We measure the Hiatal dimension (mm) and levator plate angle (º) on maximal pelvic floor muscle contraction using ultrasound with curved transducer (3.5-6 MHz)at baseline and 1 wk after intervention and compare the change between two groups


Estimated Enrollment: 100
Study Start Date: April 2013
Estimated Study Completion Date: July 2014
Estimated Primary Completion Date: July 2014 (Final data collection date for primary outcome measure)
Arms Assigned Interventions
pelvic floor exercise
pelvic floor rehabilitation program with neuromodulation
Behavioral: pelvic floor rehabilitation program with neuromodulation
pelvic floor rehabilitation program with neuromodulation
Other Name: pelvic floor rehabilitation program with neuromodulation

Detailed Description:

Patients with cervical or colorectal cancer who underwent surgery or radiotherapy are recruited for the study.

  • PFM strength is measured using a perineometer (BioCon-200,McubeTechnologyCompany,Seoul,Korea). Vaginal pressure is measured using a vaginal silicon pressure sensor (cmH2O; sensitivity0.06kPa,sensitivity 5mV, threshold1.5V).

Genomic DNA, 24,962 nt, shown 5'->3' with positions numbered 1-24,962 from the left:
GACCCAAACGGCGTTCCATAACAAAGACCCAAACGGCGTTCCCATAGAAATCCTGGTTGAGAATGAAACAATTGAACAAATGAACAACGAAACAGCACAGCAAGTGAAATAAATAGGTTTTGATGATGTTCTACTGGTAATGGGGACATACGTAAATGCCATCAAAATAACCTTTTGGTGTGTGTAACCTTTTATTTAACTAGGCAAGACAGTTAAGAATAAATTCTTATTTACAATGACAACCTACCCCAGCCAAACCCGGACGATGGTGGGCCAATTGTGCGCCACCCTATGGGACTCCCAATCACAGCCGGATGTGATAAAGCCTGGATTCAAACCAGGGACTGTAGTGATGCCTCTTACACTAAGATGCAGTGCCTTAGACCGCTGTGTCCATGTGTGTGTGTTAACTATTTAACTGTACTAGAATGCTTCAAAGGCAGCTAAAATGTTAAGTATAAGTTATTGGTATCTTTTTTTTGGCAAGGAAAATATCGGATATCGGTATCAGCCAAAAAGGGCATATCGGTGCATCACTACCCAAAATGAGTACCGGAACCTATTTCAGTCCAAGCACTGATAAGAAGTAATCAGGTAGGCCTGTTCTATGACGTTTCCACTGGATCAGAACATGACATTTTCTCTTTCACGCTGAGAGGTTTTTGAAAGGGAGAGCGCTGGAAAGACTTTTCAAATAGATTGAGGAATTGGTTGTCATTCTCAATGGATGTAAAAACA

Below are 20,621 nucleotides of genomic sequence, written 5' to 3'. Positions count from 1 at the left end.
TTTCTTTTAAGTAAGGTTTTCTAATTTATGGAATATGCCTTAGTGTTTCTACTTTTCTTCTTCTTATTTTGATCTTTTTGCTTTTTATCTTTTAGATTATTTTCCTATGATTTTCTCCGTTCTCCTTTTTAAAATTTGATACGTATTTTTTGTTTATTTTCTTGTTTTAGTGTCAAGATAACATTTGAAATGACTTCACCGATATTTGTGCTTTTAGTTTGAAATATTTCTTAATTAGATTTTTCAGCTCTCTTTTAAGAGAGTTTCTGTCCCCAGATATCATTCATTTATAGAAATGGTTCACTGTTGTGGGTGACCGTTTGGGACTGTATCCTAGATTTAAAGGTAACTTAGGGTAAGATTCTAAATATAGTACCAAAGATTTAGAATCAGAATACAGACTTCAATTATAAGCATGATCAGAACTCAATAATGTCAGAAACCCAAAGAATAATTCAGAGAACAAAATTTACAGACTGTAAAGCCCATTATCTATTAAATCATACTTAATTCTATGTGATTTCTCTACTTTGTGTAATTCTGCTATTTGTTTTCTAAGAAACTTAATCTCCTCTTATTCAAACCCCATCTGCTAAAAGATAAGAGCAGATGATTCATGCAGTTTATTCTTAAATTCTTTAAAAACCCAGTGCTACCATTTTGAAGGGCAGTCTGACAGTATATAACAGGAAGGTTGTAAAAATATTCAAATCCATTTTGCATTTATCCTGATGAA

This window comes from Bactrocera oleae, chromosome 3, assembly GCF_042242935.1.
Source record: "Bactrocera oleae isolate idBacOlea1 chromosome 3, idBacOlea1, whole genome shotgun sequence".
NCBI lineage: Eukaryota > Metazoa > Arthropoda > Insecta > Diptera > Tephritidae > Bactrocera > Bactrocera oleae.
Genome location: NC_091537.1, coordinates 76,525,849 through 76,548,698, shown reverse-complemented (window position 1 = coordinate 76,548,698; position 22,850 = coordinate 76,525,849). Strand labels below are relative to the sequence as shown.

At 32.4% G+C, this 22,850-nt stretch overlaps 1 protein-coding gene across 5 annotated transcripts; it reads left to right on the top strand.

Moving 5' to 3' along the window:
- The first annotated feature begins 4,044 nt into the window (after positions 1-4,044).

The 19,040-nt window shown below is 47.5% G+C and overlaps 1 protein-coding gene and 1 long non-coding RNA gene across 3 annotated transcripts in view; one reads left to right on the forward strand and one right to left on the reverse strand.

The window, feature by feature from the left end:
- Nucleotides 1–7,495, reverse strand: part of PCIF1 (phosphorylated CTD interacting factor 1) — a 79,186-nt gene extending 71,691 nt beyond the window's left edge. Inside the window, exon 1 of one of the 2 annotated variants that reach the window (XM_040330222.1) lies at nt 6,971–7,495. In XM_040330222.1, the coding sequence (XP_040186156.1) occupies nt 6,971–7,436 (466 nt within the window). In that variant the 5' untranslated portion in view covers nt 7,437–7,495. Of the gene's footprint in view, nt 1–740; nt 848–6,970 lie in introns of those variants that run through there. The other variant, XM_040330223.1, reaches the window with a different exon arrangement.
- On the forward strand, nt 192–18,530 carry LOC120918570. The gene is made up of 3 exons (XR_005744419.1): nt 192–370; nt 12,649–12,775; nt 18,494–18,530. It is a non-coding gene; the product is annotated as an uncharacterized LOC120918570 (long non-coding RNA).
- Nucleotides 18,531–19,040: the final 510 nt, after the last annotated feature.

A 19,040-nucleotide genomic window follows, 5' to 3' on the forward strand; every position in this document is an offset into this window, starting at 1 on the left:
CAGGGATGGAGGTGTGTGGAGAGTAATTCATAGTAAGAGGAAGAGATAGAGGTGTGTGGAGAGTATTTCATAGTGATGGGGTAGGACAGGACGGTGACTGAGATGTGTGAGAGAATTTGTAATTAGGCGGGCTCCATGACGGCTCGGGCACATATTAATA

• The motor evoked potentials (MEPs) from the pelvic floor are obtained by sacral and transcranial magnetic stimulation using a Magstim 200 stimulator (Magstim Co., Whitland, Wales, UK). Patients are instructed to lie in the left lateral decubitus position,intra-anal sponge electrode (Dantec,Skovlund, Denmark)was lubricated and gently inserted into the anal canal.
  • Monophasic single pulses of magnetic stimuli were delivered to the vertex corresponding to the primary motor center in the precentral gyrus using a double-cone coil(9902-00,Magstim). A figure-eight coil(9762-00,Magstim)was used to stimulate the dorsolateral area of the sacrum corresponding to the exit of the sacral cortical facilitation
  • We measured the latency, amplitude, and excitability threshold(ET) of MEPs detected in pelvic floor muscles with and without facilitation. The excitability threshold at rest(RET) is defined as the lowest intensity that produced MEP responses of 100μV For optimal facilitation, we measure the latency of the MEPs with minimal contraction (10% of MVC) with RET intensity and amplitude with a moderate contraction